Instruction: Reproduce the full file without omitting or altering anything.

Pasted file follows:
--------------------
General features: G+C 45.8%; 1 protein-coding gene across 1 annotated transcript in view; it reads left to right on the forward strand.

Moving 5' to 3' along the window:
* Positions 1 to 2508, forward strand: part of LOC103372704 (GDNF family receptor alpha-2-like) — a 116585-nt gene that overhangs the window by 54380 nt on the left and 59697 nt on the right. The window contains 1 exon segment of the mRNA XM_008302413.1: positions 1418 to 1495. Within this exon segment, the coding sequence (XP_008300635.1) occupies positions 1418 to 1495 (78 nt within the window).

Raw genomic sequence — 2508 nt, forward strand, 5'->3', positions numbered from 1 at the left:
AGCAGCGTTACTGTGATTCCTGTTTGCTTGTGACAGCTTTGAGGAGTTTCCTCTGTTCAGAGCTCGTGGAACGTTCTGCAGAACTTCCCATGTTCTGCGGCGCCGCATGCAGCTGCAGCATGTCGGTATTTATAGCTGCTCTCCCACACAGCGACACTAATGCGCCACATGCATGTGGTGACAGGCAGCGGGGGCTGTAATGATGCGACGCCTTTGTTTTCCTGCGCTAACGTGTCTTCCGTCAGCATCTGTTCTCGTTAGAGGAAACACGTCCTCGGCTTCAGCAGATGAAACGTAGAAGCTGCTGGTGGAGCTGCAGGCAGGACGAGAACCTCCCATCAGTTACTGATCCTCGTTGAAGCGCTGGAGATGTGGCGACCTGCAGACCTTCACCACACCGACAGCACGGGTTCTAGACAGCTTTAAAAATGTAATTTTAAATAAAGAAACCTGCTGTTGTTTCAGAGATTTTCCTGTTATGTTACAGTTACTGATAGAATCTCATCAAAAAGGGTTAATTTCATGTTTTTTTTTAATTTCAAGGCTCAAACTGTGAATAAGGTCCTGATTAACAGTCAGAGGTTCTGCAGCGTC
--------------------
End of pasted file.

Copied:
General features: G+C 45.8%; 1 protein-coding gene across 1 annotated transcript in view; it reads left to right on the forward strand.

Moving 5' to 3' along the window:
* Positions 1 to 2508, forward strand: part of LOC103372704 (GDNF family receptor alpha-2-like) — a 116585-nt gene that overhangs the window by 54380 nt on the left and 59697 nt on the right. The window contains 1 exon segment of the mRNA XM_008302413.1: positions 1418 to 1495. Within this exon segment, the coding sequence (XP_008300635.1) occupies positions 1418 to 1495 (78 nt within the window).

Raw genomic sequence — 2508 nt, forward strand, 5'->3', positions numbered from 1 at the left:
AGCAGCGTTACTGTGATTCCTGTTTGCTTGTGACAGCTTTGAGGAGTTTCCTCTGTTCAGAGCTCGTGGAACGTTCTGCAGAACTTCCCATGTTCTGCGGCGCCGCATGCAGCTGCAGCATGTCGGTATTTATAGCTGCTCTCCCACACAGCGACACTAATGCGCCACATGCATGTGGTGACAGGCAGCGGGGGCTGTAATGATGCGACGCCTTTGTTTTCCTGCGCTAACGTGTCTTCCGTCAGCATCTGTTCTCGTTAGAGGAAACACGTCCTCGGCTTCAGCAGATGAAACGTAGAAGCTGCTGGTGGAGCTGCAGGCAGGACGAGAACCTCCCATCAGTTACTGATCCTCGTTGAAGCGCTGGAGATGTGGCGACCTGCAGACCTTCACCACACCGACAGCACGGGTTCTAGACAGCTTTAAAAATGTAATTTTAAATAAAGAAACCTGCTGTTGTTTCAGAGATTTTCCTGTTATGTTACAGTTACTGATAGAATCTCATCAAAAAGGGTTAATTTCATGTTTTTTTTTAATTTCAAGGCTCAAACTGTGAATAAGGTCCTGATTAACAGTCAGAGGTTCTGCAGCGTC